women working on a tapestry Conservators treating a tapestry

Conservation at the Cathedral

The current Director, Marlene Eidelheit, has been in charge since 1992. The variety of Lab projects has grown, as conservators continue to gain experience with unique objects and apply new techniques in textile conservation. A significant loss occurred in the 2001 six-alarm fire in the Cathedral that severely damaged two of the Barberini tapestries (The Last Supper and The Resurrection) so that only large fragments of them now remain. Four others were affected by smoke and have been carefully conserved. The tapestries are now in the best shape they have been in since the Cathedral acquired them.

Each piece that is brought to the Lab is analyzed for its conservation needs, including research into the iconography and history of the textile to ensure accuracy. Unlike restorers, who seek to make an object like new, the goal of the Textile Conservation Lab is to keep the condition of the object from getting worse. One of the most important steps in the treatment is cleaning. The piece may be wet cleaned in deionized water with a mild detergent, cleaned with a low-suction vacuum, or spot-cleaned with solvent solutions. Dental probes and tweezers are used to loosen the thickest layers of soiling. Then weak areas, splits, and missing fibers are stabilized by hand, with needle and color-matched thread dyed on site. Decaying silk is reinforced with spaced tabby weaved specially treated to shimmer like the original fiber. Finally, backings, mounts, or frames are created to display the work. This can require creative thinking, as evidenced in a recent project where the client wanted the textile to cover a ceiling. Hundreds of tiny magnets were needed to combat gravity and prevent sags, folds or bunching.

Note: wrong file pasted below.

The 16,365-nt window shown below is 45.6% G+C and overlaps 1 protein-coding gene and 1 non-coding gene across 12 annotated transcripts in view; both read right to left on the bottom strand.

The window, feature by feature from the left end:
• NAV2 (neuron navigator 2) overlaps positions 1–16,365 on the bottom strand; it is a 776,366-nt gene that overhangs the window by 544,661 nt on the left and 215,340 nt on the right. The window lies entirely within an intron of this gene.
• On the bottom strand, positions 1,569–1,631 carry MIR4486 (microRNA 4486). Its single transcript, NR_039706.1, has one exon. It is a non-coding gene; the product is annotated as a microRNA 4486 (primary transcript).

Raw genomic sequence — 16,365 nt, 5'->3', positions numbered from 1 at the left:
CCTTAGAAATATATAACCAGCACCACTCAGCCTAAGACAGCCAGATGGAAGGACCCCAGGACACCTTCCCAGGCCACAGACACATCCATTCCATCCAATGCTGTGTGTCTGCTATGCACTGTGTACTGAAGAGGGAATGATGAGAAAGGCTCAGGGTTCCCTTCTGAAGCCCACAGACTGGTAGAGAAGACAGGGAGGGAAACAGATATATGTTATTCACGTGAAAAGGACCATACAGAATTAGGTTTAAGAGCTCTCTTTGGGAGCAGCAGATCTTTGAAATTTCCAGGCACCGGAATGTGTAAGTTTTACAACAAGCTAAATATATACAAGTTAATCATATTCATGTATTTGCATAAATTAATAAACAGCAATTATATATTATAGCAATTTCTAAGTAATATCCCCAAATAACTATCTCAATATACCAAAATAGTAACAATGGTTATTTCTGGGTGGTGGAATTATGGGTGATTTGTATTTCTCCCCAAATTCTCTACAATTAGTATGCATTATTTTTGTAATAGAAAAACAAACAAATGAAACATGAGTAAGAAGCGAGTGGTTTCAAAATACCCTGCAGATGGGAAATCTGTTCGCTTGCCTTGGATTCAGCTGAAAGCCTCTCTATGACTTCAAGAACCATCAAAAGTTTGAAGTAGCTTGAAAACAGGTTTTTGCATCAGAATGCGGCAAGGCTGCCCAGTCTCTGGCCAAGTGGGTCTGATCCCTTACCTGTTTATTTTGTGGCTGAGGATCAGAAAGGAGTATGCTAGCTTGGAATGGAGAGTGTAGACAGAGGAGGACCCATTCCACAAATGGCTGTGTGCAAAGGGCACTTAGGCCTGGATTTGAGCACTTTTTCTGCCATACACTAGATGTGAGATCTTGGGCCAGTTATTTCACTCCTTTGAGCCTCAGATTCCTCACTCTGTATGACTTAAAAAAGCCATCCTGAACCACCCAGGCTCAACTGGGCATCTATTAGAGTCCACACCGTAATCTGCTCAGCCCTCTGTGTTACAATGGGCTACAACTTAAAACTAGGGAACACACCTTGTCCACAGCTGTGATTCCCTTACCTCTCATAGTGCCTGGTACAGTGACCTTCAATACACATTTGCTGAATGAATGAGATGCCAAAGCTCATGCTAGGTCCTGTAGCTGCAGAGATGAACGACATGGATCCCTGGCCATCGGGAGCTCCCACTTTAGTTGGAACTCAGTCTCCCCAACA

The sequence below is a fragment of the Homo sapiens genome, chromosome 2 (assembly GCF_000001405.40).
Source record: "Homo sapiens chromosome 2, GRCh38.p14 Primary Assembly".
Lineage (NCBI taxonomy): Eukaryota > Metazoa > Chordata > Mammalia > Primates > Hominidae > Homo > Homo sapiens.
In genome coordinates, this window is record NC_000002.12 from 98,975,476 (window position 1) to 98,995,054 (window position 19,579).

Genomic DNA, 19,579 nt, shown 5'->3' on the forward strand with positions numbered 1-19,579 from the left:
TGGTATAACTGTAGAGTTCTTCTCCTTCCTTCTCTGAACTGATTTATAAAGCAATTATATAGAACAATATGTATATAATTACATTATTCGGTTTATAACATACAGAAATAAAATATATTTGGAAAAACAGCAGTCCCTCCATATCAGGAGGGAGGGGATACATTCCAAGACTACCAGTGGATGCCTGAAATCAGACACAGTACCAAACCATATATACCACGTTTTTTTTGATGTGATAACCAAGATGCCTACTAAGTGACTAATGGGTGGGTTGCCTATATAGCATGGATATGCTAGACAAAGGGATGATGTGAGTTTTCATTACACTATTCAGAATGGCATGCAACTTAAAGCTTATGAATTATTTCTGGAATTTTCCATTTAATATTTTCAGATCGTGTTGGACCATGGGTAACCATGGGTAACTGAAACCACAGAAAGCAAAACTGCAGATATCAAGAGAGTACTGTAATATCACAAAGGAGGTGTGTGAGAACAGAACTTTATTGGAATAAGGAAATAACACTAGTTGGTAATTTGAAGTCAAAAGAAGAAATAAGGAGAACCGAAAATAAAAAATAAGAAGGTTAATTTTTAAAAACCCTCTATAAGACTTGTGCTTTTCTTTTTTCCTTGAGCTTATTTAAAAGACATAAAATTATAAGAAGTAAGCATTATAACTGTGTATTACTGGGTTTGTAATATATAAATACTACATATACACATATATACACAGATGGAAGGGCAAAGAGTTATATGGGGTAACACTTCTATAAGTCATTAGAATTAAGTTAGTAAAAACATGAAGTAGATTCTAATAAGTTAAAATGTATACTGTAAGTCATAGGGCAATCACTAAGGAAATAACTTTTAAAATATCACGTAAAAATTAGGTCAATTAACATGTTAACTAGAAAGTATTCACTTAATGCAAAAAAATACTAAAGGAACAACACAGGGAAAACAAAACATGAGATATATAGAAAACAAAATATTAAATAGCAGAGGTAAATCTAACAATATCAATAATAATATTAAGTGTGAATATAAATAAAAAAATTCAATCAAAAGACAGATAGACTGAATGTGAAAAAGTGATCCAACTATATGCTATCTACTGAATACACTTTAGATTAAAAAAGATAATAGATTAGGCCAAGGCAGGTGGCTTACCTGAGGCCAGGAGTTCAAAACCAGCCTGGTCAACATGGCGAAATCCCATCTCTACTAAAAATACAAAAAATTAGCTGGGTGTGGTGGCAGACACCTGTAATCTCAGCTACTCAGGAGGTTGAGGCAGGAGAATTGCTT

In addition to Ms. Eidelheit and a full contingent of six Conservators, the Lab accepts qualified interns who possess technical skill, understanding of conservation practices, and desire to contribute to the field of art conservation. Many former employees have gone on to head conservation labs around the world, and interns frequently move on to museum positions.